“All of you people who want to legalize marijuana are just potheads who want to sell it to our kids at school without going to jail.”
“Marijuana is totally safe and completely natural! There’s plenty of scientific evidence to show that it’s not going to hurt anyone and actually cures things like cancer. This is why they don’t want it legalized!!”
Attempting to respond to these religious fanatics, whether pro or con, is a losing proposition. There were more of them (several on each side) than there was me and most of their arguments are based on questionable (if any) evidence.
Take the first one in the above list. Alcohol is legal, yet surveys have shown that more teenagers use (illegal) marijuana than use (legal) alcohol. Obviously prohibition hasn’t slowed down demand or availability.
Now look at the last argument, which is supposedly pro-legalization. This is also blatantly false for two reasons. First, marijuana has been shown to cause bronchitis and may be a contributor to some other problems, such as immuno-suppression and possibly psychosis (though evidence for the latter is inconclusive). It’s also not exactly natural, since decades of husbandry has lead to most marijuana available on the street today being more heavily laden with THC than it’s natural counterparts. Usually THC that affects CB1 receptors (producing a “high”).
Truth in Debate
Were the debate free of dogma, however, neither side would be able to argue on the same points. The evidence that marijuana is beneficial far outweighs the evidence that it is not – assuming studies conducted in the 1960s and ’70s to promote the governmental prohibition view are discounted. The evidence for social ramifications, however, is very much in the air and highly anecdotal and is where the anti-legalization viewpoint usually stands.
No matter which side you are on with marijuana’s legalization, it should be realized that the debate is not about dogmatic points of view and political rhetoric. This is, sadly, where most of it falls.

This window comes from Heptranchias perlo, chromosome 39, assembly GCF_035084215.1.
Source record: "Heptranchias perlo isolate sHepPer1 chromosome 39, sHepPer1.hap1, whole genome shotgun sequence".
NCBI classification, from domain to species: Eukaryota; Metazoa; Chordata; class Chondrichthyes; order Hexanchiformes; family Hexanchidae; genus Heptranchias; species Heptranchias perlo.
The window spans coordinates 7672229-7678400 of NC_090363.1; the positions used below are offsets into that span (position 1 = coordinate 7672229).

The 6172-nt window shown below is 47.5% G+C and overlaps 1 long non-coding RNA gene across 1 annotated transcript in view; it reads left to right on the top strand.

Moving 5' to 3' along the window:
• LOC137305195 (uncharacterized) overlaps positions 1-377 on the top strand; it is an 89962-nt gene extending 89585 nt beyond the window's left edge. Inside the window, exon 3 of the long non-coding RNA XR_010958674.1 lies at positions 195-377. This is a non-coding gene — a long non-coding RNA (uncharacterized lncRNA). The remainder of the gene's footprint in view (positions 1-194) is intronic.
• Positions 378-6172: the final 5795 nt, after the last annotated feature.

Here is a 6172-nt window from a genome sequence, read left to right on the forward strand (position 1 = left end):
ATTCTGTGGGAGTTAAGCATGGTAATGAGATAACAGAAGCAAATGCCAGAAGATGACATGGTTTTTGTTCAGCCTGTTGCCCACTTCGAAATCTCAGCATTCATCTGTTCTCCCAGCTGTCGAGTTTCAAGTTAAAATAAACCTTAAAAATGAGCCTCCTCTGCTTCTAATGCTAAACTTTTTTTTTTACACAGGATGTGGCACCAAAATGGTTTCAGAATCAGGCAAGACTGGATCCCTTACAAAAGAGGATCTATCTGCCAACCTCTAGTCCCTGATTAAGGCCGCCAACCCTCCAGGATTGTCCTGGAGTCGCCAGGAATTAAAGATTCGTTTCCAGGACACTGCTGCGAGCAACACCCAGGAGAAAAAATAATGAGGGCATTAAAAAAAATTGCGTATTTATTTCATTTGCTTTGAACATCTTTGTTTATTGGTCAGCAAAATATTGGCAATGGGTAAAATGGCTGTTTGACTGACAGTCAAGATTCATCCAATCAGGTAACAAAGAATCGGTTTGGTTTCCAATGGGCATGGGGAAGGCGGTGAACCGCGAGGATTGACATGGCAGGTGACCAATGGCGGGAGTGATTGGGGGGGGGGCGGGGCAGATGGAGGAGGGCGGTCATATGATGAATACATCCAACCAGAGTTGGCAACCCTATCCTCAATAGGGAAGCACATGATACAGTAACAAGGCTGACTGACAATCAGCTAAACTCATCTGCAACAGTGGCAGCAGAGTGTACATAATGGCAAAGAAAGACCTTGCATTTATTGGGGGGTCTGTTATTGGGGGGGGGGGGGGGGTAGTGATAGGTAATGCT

The Real Issue At Hand
The real debate about marijuana’s legalization should be centered on only one thing (as should all political debate): is the suppression of liberty for one group of people somehow justified by the real-world positives it brings to others? In other words, has the prohibition of marijuana (the removal of our liberty to use it if we wish) somehow benefited society as a whole enough that this infringement on personal liberty is “worth it?”
If the arguments that say it has done so are true, then we must consider the other things in our society which cause death and life destruction as well: alcohol, personal motor vehicles, firearms, legal pharmaceuticals, the military, elective plastic surgery, police actions, processed and fatty foods, competitive youth sports..
All of the above (and many more) have had a far greater impact on society and health than has marijuana. So, by logic, all of these should be considered ready for prohibition and removed from our list of allowed liberties by the same argument used against marijuana.
This, of course, brings a larger, more philosophical question to politics: who “owns” our personal liberties and can we really cede them in any way that is involuntary? That is the core of most political debate and is especially prudent in the debate over marijuana’s legalization.
The author has no prescribed political affiliation. He is libertarian and anarchist by politics, but does not belong to any political party, so is classified as an “independent.”
Cananbinoid-Induced Immune Suppression and Modulation of Antigen-Presenting Cells by Tomas W. Klein, Guy A. Cabral, Journal of Neuroimmune Pharmacology, 2006.
Pharmacology and effects of cannabis: a brief review by C. Heather Ashton, FRCP, The Royal College of Psychiatrists, 2001.
Cannabinoid receptor type 1 (Wikipedia), aka CB1